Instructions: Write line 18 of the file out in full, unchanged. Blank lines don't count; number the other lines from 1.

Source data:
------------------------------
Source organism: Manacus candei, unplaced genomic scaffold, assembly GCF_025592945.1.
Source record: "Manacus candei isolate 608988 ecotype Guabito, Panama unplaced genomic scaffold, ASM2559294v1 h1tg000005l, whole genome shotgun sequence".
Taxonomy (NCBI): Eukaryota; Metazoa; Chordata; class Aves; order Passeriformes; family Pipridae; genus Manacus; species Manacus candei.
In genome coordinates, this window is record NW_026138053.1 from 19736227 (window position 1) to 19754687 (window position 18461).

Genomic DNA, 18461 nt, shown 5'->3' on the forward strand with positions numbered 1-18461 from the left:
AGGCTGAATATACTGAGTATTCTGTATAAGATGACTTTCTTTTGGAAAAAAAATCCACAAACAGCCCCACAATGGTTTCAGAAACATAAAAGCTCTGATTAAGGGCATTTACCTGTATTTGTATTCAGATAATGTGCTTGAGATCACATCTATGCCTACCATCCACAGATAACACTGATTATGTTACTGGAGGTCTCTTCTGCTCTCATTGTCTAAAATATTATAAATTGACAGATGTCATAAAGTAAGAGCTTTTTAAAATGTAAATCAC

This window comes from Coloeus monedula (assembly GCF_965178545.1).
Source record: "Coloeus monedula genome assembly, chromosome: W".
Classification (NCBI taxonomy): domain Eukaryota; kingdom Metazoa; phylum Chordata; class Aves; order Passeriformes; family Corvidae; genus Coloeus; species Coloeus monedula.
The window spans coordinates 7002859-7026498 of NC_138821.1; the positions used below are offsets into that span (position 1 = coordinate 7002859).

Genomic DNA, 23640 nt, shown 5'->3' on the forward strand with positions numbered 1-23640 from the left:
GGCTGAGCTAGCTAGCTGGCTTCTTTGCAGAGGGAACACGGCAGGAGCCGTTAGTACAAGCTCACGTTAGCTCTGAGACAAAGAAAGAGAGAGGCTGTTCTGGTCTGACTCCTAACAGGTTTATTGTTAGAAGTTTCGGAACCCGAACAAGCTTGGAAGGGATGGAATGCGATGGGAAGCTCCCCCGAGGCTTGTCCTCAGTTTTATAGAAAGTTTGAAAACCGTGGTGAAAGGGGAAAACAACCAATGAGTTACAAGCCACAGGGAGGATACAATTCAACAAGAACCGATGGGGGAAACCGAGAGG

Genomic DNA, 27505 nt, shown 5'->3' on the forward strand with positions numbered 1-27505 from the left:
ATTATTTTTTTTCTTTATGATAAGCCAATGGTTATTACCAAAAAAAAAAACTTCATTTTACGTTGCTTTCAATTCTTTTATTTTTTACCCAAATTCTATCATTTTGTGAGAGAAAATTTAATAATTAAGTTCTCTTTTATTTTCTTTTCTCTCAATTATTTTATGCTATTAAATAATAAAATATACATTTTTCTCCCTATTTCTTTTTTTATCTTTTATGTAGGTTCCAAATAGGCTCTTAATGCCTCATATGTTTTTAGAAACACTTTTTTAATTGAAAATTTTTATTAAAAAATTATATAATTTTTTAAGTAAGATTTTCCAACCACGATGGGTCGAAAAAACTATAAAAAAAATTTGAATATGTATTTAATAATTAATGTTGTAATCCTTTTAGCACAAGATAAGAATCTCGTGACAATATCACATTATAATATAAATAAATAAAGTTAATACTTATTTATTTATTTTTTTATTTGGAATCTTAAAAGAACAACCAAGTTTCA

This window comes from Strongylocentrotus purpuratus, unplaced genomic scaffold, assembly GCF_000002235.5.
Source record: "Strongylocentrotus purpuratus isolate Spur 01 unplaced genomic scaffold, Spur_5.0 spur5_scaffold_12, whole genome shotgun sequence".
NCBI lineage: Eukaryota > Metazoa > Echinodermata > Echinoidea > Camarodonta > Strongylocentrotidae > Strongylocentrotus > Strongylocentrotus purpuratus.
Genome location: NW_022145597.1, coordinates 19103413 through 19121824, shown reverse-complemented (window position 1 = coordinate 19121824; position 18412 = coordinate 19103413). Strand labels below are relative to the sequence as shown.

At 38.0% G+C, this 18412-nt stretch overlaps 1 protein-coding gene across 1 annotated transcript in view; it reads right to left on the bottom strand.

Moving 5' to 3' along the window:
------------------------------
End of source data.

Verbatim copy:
Genome location: NW_022145597.1, coordinates 19103413 through 19121824, shown reverse-complemented (window position 1 = coordinate 19121824; position 18412 = coordinate 19103413). Strand labels below are relative to the sequence as shown.